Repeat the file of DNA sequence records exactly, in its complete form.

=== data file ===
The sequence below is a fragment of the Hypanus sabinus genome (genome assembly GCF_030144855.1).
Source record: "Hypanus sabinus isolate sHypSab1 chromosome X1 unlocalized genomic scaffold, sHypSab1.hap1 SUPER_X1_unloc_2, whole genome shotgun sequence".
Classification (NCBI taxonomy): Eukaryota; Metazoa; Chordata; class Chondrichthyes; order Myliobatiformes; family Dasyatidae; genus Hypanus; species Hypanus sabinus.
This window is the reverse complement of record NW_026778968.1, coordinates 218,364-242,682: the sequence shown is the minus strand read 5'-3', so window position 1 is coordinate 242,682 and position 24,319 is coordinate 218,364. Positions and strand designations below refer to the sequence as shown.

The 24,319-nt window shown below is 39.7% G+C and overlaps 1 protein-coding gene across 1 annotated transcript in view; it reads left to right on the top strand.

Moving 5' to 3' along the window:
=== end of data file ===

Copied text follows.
The sequence below is a fragment of the Hypanus sabinus genome (genome assembly GCF_030144855.1).
Source record: "Hypanus sabinus isolate sHypSab1 chromosome X1 unlocalized genomic scaffold, sHypSab1.hap1 SUPER_X1_unloc_2, whole genome shotgun sequence".
Classification (NCBI taxonomy): Eukaryota; Metazoa; Chordata; class Chondrichthyes; order Myliobatiformes; family Dasyatidae; genus Hypanus; species Hypanus sabinus.
This window is the reverse complement of record NW_026778968.1, coordinates 218,364-242,682: the sequence shown is the minus strand read 5'-3', so window position 1 is coordinate 242,682 and position 24,319 is coordinate 218,364. Positions and strand designations below refer to the sequence as shown.

The 24,319-nt window shown below is 39.7% G+C and overlaps 1 protein-coding gene across 1 annotated transcript in view; it reads left to right on the top strand.

Moving 5' to 3' along the window: